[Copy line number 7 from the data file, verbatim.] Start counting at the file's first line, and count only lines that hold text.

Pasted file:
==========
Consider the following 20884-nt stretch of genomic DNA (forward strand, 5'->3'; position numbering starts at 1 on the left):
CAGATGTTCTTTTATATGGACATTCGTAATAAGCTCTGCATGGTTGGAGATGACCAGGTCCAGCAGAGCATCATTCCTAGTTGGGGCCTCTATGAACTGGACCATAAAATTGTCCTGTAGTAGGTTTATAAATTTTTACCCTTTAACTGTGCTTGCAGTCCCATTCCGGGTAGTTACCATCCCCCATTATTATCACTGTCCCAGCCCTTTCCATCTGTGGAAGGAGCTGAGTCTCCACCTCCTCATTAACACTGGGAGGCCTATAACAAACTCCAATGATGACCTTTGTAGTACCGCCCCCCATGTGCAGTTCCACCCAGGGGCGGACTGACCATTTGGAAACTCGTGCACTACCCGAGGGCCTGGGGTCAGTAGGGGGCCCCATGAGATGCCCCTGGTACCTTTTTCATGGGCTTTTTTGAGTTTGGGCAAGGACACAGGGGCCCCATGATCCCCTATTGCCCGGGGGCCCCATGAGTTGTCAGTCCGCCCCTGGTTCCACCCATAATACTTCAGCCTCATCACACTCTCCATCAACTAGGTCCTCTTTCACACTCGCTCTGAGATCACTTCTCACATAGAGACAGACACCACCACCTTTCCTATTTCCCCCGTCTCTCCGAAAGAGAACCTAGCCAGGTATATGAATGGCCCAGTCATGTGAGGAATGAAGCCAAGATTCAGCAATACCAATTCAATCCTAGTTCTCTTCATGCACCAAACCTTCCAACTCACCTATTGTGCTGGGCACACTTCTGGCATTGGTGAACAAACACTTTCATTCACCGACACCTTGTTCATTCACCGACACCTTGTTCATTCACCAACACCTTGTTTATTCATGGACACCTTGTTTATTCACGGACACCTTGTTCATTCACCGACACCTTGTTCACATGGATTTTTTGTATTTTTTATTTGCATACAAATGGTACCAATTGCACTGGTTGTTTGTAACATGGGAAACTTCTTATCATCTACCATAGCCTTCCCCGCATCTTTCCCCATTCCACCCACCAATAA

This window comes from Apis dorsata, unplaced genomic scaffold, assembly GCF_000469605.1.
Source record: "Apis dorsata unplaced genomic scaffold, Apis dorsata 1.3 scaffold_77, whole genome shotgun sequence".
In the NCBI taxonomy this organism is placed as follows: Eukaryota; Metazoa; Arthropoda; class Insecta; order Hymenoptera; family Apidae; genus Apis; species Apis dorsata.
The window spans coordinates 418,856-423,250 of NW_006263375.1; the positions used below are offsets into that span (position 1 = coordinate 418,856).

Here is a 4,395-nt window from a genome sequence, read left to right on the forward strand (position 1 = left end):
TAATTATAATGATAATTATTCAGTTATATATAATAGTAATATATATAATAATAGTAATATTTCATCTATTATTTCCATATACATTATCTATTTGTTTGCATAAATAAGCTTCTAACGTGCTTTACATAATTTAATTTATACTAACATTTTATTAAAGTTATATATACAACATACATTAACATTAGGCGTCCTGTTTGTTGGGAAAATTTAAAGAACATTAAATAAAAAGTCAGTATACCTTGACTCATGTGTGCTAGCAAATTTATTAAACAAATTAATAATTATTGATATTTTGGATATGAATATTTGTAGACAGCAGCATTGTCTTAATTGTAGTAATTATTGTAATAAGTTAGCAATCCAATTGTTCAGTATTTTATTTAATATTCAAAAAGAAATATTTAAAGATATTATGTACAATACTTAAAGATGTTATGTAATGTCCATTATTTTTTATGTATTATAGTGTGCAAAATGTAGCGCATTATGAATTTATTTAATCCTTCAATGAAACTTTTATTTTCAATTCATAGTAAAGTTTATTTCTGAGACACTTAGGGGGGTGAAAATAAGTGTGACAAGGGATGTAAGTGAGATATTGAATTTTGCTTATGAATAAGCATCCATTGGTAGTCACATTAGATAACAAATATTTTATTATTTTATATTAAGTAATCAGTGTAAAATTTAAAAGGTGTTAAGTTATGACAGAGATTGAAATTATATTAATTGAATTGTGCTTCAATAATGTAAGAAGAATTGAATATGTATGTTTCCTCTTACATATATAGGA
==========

Here is a 4,395-nt window from a genome sequence, read left to right on the forward strand (position 1 = left end):